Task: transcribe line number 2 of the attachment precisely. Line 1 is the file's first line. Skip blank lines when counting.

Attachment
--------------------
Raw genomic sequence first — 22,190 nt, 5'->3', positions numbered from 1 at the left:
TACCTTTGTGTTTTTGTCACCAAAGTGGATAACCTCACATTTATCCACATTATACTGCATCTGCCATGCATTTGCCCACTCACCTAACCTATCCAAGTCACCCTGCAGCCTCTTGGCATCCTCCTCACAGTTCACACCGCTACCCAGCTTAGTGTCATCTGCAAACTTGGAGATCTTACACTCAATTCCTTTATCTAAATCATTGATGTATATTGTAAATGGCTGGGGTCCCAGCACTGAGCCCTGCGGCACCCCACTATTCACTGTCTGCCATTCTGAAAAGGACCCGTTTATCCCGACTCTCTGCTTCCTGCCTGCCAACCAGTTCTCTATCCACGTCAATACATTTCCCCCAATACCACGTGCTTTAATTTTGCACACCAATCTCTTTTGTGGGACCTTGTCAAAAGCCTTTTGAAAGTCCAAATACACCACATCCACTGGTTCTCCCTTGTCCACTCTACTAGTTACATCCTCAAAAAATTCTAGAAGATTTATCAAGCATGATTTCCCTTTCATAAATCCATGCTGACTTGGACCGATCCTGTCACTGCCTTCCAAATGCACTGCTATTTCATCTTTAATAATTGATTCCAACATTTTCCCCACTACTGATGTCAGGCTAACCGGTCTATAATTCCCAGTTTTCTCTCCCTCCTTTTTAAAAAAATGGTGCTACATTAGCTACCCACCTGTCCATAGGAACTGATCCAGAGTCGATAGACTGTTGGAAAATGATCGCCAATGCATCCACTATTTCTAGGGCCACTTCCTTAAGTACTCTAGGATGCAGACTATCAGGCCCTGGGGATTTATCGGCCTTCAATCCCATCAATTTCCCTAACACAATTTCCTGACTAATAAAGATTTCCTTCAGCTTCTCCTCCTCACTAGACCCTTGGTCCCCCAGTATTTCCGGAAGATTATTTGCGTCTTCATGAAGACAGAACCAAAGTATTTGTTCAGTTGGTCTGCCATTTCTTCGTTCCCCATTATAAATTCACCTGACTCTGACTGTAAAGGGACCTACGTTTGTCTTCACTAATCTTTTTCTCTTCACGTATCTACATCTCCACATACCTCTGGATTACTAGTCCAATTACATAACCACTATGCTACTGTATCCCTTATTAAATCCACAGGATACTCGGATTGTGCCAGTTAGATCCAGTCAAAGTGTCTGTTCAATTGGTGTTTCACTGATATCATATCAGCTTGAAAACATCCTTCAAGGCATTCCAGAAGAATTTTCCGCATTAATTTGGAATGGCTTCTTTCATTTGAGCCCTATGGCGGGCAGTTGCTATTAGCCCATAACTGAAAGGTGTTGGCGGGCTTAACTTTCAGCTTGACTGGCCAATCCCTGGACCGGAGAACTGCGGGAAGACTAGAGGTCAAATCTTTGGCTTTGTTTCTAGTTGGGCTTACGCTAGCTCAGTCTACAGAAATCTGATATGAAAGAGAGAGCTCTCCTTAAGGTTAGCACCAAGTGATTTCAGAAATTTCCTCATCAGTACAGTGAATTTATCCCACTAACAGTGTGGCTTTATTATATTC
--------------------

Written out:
TACCTTTGTGTTTTTGTCACCAAAGTGGATAACCTCACATTTATCCACATTATACTGCATCTGCCATGCATTTGCCCACTCACCTAACCTATCCAAGTCACCCTGCAGCCTCTTGGCATCCTCCTCACAGTTCACACCGCTACCCAGCTTAGTGTCATCTGCAAACTTGGAGATCTTACACTCAATTCCTTTATCTAAATCATTGATGTATATTGTAAATGGCTGGGGTCCCAGCACTGAGCCCTGCGGCACCCCACTATTCACTGTCTGCCATTCTGAAAAGGACCCGTTTATCCCGACTCTCTGCTTCCTGCCTGCCAACCAGTTCTCTATCCACGTCAATACATTTCCCCCAATACCACGTGCTTTAATTTTGCACACCAATCTCTTTTGTGGGACCTTGTCAAAAGCCTTTTGAAAGTCCAAATACACCACATCCACTGGTTCTCCCTTGTCCACTCTACTAGTTACATCCTCAAAAAATTCTAGAAGATTTATCAAGCATGATTTCCCTTTCATAAATCCATGCTGACTTGGACCGATCCTGTCACTGCCTTCCAAATGCACTGCTATTTCATCTTTAATAATTGATTCCAACATTTTCCCCACTACTGATGTCAGGCTAACCGGTCTATAATTCCCAGTTTTCTCTCCCTCCTTTTTAAAAAAATGGTGCTACATTAGCTACCCACCTGTCCATAGGAACTGATCCAGAGTCGATAGACTGTTGGAAAATGATCGCCAATGCATCCACTATTTCTAGGGCCACTTCCTTAAGTACTCTAGGATGCAGACTATCAGGCCCTGGGGATTTATCGGCCTTCAATCCCATCAATTTCCCTAACACAATTTCCTGACTAATAAAGATTTCCTTCAGCTTCTCCTCCTCACTAGACCCTTGGTCCCCCAGTATTTCCGGAAGATTATTTGCGTCTTCATGAAGACAGAACCAAAGTATTTGTTCAGTTGGTCTGCCATTTCTTCGTTCCCCATTATAAATTCACCTGACTCTGACTGTAAAGGGACCTACGTTTGTCTTCACTAATCTTTTTCTCTTCACGTATCTACATCTCCACATACCTCTGGATTACTAGTCCAATTACATAACCACTATGCTACTGTATCCCTTATTAAATCCACAGGATACTCGGATTGTGCCAGTTAGATCCAGTCAAAGTGTCTGTTCAATTGGTGTTTCACTGATATCATATCAGCTTGAAAACATCCTTCAAGGCATTCCAGAAGAATTTTCCGCATTAATTTGGAATGGCTTCTTTCATTTGAGCCCTATGGCGGGCAGTTGCTATTAGCCCATAACTGAAAGGTGTTGGCGGGCTTAACTTTCAGCTTGACTGGCCAATCCCTGGACCGGAGAACTGCGGGAAGACTAGAGGTCAAATCTTTGGCTTTGTTTCTAGTTGGGCTTACGCTAGCTCAGTCTACAGAAATCTGATATGAAAGAGAGAGCTCTCCTTAAGGTTAGCACCAAGTGATTTCAGAAATTTCCTCATCAGTACAGTGAATTTATCCCACTAACAGTGTGGCTTTATTATATTC